ProCon.org. "Should Insider Trading by Congress be Allowed?" 11 August 2009. ProCon.org. 18 December 2009 .
hat is up with all Street? The Goldman Standard and shaded of Gray
The Goldman Standard and Shades of Gray was a case study which was focused on Goldman Sachs and their impact on the economic system. Goldman has grown large enough in which their operation were capable of affecting the economic structure of our banking system, stock shares, as well as the government to a large extent. The company is obviously profit driven, but to an extent that borders on being ruthless and perpetually greedy for more money and success. Furthermore, Goldman's culture is more "toxic" today than it was in 2005, when they were involved in inflating a housing bubble that would help crash the global economy, or in 2007 and 2008, when they began desperately offloading their housing-related assets to investors who hadn't yet realized the market was going to crash; if there was a…
Antilla, S. (2013, January 8). A case of Wall Street greed gone too far. Retrieved from CNN: http://www.cnn.com/2013/01/08/opinion/antilla-goldman-stock
Hamilton, W. (2012, March 14). Exiting Goldman Sachs exec blasts firm's 'toxic,' greedy culture. Retrieved from LA Times: http://articles.latimes.com/2012/mar/14/business/la-fi-mo-goldman-greedy-20120314
Keltner, D., & Piff, P. (2012, March 16). Greed Prevents Good. Retrieved from The New York Times: http://www.nytimes.com/roomfordebate/2012/03/15/does-morality-have-a-place-on-wall-street/greed-on-wall-street-prevents-good-from-happening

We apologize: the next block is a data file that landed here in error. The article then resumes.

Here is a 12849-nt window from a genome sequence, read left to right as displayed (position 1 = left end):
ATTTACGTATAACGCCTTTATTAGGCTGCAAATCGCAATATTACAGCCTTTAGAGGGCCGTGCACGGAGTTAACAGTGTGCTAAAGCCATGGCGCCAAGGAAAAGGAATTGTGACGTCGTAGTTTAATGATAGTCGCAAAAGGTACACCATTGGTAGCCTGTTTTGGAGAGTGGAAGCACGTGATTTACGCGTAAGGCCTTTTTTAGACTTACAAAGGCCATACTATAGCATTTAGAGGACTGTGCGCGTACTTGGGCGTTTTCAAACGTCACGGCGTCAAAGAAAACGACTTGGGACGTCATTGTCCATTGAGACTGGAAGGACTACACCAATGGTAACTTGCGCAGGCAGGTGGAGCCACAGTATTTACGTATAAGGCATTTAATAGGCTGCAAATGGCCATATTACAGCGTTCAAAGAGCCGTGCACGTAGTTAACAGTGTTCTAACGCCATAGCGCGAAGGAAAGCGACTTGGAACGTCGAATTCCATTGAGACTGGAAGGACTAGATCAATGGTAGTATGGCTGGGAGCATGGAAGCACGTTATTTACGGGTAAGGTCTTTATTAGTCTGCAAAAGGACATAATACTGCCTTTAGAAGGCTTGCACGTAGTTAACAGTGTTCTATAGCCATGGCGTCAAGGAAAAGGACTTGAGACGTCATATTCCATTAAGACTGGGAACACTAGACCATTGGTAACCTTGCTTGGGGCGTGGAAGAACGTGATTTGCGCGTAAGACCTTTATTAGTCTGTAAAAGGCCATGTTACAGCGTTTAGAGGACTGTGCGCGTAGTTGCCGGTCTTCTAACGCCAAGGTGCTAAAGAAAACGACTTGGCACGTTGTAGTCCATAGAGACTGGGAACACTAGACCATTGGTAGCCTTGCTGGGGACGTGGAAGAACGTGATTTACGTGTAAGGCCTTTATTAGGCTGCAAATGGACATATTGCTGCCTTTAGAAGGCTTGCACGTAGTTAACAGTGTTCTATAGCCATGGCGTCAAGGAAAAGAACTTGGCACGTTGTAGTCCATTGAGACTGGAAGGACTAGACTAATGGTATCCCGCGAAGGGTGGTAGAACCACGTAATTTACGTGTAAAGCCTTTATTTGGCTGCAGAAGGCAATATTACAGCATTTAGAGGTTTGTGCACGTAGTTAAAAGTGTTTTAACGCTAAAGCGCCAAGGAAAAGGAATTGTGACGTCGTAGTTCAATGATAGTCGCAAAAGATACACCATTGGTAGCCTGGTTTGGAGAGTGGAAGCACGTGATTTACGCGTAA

Klein, e. (2012, March 15). At Goldman, short-term greed vs. long-term greed. Retrieved from The Washington Post: http://www.washingtonpost.com/blogs/wonkblog/post/at-goldman-short-term-greed-vs.-long-term-greed/2011/08/25/gIQAxFhhES_blog.html
Even though the housing market is slowing, the article speculates that it may take six to eight months before sellers accept that the market has softened and reduce their prices. This demonstrates the economic theory that the supply relationship is a factor of time. Suppliers do not always react quickly to a change in demand or price, but eventually they must. The article suggests that demand will decline 3.5% next year, but that median home prices will still increase by 5%.
Suppliers are beginning to react to falling demand through a decline in price increases and incentives which are really indirect price decreases. That's why this is referred to as a "cooling off" period in the article which mentions that some condo buyers are being offered a car to make a purchase of a condo. The use of incentives may be viewed by the suppliers as a way to mask…
Arnold, Roger A. (2005) / Economics, 7th Edition; South-Western Publishing.